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Prostate Cancer

What is Prostate Cancer?

Prostate cancer is the most common cancer of American men aside from skin cancer and the second deadliest, behind lung cancer. Prostate cancer begins when cells in the prostate gland, an organ of the male reproductive system located beneath the bladder, grow uncontrollably.

Signs and Symptoms

Early prostate cancer usually shows no symptoms. However, symptoms may include:

  • Problems urinating, especially at night
  • Blood in the urine or semen
  • Erectile dysfunction
  • Pain in the hips, back, chest or other areas
  • Weakness or numbness in the legs or feet
  • Loss of bladder or bowel control

Diagnosis of Prostate Cancer

Screening and Diagnostic Tests

Screening occurs before a patient has experienced any symptoms and helps locate cancer at an early stage. If a screening test result is abnormal, diagnostic tests may be needed to rule out prostate cancer. These include:

  • During a digital rectal exam (DRE), your doctor inserts a gloved, lubricated finger into your rectum to examine the texture, shape or size of your prostate.
  • For a prostate-specific antigen (PSA) test blood is drawn and analyzed for PSA, a substance naturally produced by your prostate. If higher-than-normal levels are found, it may indicate prostate infection, inflammation, enlargement or cancer.

Talking with your doctor

Urologists, radiation oncologists and medical oncologists are the most common physicians who treat cancer. However physician assistants (PAs), nurse practitioners (NPs), nurses, nutrition specialists, social workers, and other health and hospital professionals may be a part of your treatment team.

Some topics you might consider bringing up with a medical professional include:

  • Deciding on a treatment plan
  • The length of your recovery time
  • The possibility of becoming impotent or sterile
  • If you qualify for any clinical trials

Causes of Prostate Cancer

Cancer researchers do not know the exact causes of prostate cancer but they have discovered some factors that may lead to the development of prostate cancer:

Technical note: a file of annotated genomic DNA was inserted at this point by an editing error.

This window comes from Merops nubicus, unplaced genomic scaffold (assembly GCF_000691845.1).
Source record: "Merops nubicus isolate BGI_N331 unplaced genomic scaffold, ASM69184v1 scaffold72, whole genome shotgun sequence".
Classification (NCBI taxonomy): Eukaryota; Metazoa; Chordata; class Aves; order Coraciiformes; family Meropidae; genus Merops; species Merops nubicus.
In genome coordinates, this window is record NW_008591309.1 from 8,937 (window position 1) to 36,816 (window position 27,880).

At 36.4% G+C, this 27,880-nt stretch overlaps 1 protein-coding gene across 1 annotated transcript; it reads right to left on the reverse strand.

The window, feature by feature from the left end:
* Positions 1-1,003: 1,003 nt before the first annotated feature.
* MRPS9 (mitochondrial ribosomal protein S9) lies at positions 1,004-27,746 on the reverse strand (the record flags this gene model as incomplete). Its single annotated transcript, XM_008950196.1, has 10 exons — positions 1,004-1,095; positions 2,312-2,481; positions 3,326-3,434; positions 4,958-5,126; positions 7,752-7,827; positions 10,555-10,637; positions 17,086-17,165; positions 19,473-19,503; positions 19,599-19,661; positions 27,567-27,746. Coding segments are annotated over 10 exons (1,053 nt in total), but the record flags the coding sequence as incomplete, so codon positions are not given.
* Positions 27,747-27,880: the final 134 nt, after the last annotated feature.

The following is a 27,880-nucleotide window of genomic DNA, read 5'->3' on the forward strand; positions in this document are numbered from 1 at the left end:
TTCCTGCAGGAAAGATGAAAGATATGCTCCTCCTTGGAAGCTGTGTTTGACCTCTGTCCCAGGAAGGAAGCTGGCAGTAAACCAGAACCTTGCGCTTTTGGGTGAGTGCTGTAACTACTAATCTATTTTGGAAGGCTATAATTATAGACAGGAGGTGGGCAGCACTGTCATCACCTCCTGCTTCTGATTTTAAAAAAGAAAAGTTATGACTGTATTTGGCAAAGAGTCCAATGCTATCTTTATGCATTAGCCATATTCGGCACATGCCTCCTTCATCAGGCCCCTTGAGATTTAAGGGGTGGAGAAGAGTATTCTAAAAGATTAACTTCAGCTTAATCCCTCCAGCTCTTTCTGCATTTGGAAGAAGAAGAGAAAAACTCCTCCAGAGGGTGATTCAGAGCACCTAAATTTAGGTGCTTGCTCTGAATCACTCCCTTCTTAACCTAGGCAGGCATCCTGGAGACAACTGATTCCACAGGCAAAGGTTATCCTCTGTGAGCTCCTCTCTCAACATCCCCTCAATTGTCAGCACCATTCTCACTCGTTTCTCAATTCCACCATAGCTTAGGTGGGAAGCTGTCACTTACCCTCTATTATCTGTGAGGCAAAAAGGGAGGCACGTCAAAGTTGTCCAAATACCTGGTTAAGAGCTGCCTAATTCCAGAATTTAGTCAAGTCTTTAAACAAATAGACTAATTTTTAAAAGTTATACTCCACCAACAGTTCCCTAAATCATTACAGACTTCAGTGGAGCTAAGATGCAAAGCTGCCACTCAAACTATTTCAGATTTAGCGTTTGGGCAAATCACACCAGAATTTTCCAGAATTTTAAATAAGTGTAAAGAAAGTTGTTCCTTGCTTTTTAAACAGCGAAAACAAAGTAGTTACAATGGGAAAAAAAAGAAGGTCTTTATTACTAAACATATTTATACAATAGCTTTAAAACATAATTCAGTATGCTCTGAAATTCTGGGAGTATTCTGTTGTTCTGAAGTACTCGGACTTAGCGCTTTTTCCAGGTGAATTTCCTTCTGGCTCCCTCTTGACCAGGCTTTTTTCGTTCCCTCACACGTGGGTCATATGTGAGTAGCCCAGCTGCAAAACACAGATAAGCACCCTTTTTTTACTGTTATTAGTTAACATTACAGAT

• Inherited or acquired gene mutations
  • Prostate inflammation
  • High cholesterol or triglyceride levels

Risk Factors of Prostate Cancers

Researchers have found several factors that might affect a man’s risk of getting prostate cancer. These include:

  • Age
  • Race/ethnicity/geography
  • Family history

However, most prostate cancer occurs in men without a family history of it.

Prevention of Prostate Cancer

Research is ongoing for how to prevent prostate cancer. A few ways that may reduce your chances include:

  • Eating fewer calories
  • Reducing red meat and dairy from your diet
  • Adding fish to your diet
  • Smoking cessation
  • Reducing stress and depression

Stages of Prostate Cancer

  • Stage I: Very early cancer confined to a small area of the prostate.
  • Stage II: Cancer may still be small but is now considered aggressive.
  • Stage III: Cancer has spread beyond the prostate to nearby tissues.
  • Stage IV: Cancer has invaded nearby organs or spread to lymph nodes, bones or other organs.

Treatment Options for Prostate Cancer

Working with your doctor will help determine which treatment option will be the best for you.


A radical prostatectomy is an in-patient procedure that requires the surgical removal of the prostate and its surrounding tissues.

Radiation therapy

The two primary types of radiation therapy used for prostate cancer are external beam radiation and brachytherapy (internal radiation).

Hormone therapy

The goal of hormone therapy, or androgen deprivation therapy (ADT) or androgen suppression therapy, is to reduce levels of androgens or stop them from affecting prostate cancer cells. Androgens, especially testosterone and dihydrotestosterone (DHT), stimulate prostate cancer cells to grow.

Hormone therapy alone does not cure prostate cancer.


While surgery and radiation therapy remove, kill, or damage cancer cells in a certain area, chemotherapy works throughout the whole body. This means chemotherapy can kill cancer cells that have spread to parts of the body far away from the original tumor.

Chemotherapy is not a standard treatment for early prostate cancer.

Prognosis of Prostate Cancer

When discussing patients with Stage I, II or III prostate cancer:

  • 99% of men will survive more than five years after a prostate cancer diagnosis
  • 98% will survive more than ten years
  • 95% of patients will survive more than 15 years.

The 5-year survival rate for Stage IV prostate cancer that has metastasized is about 28%.

Learn more about the Shawnee Mission Cancer Center.

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9100 West 74th Street
Shawnee Mission, Kansas 66204
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7820 W. 165th Street
Overland Park, KS 66223
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